J. Hoeksma, The Case BundesVerfassungsGericht versus EU Court of Justice, Oisterwijk 2020
 W. van Gerven, The European Union: a polity of states and peoples, Stanford 2005
 Cases Van Gend en Loos, ECLI:EU:C:1963:1 and Costa vs E.N.E.L., ECLI:EU:C:1964:66
 Declaration on European Identity, Copenhagen 1973, EC Bulletin 12-1973
 J. Hoeksma, The Theory of Democratic Integration, Oisterwijk 2018
 From the conceptual viewpoint, it should also be noted that the treaty gave the EU legal personality!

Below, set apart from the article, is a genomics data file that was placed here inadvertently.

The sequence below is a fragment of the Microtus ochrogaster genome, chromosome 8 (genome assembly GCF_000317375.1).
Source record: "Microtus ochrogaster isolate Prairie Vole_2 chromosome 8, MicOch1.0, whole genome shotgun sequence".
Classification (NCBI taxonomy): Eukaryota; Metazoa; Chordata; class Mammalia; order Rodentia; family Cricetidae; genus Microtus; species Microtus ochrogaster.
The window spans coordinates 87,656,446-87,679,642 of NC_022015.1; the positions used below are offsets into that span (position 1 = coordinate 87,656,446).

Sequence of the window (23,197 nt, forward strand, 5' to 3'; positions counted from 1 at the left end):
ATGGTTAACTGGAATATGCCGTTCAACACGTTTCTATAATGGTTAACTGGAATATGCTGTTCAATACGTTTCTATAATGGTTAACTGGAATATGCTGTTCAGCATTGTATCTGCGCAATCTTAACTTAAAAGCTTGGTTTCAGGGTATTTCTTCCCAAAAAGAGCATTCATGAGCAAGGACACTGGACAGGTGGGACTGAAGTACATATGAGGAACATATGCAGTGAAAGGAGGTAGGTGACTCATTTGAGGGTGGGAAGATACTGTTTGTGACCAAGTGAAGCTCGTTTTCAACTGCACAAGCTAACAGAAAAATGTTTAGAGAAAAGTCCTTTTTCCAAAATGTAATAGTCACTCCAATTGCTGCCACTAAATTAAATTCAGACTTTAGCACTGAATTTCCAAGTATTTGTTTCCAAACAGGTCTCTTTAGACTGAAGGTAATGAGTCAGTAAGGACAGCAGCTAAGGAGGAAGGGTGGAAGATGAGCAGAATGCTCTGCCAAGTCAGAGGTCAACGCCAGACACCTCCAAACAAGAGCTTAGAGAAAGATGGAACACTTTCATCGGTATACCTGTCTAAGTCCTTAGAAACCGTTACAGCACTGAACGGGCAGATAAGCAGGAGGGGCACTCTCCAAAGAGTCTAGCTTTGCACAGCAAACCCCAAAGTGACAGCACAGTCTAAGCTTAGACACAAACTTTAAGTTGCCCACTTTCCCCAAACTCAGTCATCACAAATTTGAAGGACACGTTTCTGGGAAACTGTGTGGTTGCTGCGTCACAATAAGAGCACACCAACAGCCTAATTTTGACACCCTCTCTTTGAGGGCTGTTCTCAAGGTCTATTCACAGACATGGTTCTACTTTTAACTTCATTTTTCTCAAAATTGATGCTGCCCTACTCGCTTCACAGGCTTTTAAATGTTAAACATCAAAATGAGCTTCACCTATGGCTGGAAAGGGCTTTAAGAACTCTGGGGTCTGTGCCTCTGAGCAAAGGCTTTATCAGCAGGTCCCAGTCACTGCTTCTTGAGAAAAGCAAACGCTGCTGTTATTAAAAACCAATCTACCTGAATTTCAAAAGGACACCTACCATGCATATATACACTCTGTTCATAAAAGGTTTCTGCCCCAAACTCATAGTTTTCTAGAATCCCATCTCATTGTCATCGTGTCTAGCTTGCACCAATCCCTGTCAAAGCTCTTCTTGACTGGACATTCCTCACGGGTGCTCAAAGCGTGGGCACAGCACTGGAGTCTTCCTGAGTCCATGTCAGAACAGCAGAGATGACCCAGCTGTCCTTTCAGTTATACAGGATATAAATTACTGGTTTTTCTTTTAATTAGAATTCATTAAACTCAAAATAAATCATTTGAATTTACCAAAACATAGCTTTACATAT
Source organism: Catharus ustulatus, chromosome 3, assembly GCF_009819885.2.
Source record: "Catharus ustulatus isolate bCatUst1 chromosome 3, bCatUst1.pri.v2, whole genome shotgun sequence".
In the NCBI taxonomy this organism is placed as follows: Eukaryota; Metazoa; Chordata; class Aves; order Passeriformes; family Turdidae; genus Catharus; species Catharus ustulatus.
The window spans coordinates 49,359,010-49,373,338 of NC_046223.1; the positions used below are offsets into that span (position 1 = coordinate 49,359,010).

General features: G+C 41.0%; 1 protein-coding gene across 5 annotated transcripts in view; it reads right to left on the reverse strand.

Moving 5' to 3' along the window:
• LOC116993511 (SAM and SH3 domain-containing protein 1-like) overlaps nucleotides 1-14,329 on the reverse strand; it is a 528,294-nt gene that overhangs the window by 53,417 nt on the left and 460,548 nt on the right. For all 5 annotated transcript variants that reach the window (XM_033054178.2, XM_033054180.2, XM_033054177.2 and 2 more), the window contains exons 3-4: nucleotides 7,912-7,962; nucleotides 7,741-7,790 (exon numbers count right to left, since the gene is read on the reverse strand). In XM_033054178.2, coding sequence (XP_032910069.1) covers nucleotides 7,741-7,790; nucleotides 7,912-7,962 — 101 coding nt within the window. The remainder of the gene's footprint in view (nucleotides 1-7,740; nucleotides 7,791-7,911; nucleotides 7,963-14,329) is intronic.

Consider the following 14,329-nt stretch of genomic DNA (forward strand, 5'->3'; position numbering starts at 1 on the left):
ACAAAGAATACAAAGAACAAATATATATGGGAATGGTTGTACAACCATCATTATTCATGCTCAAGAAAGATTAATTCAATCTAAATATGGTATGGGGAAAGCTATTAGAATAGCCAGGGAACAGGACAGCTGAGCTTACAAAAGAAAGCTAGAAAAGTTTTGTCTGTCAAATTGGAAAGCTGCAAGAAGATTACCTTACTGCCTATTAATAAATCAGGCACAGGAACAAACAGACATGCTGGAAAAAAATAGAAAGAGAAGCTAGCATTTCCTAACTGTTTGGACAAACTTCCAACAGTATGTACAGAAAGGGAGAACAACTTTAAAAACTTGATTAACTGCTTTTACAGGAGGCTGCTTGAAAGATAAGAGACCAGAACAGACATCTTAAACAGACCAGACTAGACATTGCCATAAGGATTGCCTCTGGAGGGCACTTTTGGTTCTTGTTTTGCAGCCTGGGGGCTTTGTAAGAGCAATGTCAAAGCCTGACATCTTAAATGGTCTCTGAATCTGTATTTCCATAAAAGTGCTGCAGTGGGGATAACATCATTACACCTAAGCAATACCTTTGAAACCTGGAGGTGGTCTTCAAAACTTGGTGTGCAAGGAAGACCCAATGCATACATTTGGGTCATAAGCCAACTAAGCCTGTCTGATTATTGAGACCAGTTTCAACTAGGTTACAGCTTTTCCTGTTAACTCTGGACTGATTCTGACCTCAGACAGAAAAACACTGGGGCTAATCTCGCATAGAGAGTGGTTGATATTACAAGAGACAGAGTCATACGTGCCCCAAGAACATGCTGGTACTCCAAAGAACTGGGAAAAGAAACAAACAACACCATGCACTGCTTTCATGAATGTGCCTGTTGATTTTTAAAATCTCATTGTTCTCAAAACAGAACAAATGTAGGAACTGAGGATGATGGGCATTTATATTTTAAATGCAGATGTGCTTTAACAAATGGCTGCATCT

K. Lenaerts, ‘Civis Europaeus Sum’, from the Cross-border link to the Status of Citizen of the Union, in: Constitutionalising the EU judicial system, Cardonnel, Rosas & Wahl, Oxford 2012
 Cases Puppinck and others, ECLI:EU:C:2019:1113 and Junqueras Vies, ECLI:EU:C:2019:1115
 J. Hoeksma, European Democracy, Tilburg 2019
 M. Teló (ed), Reforming Multilateralism in Post-Covid Times, Brussels 2020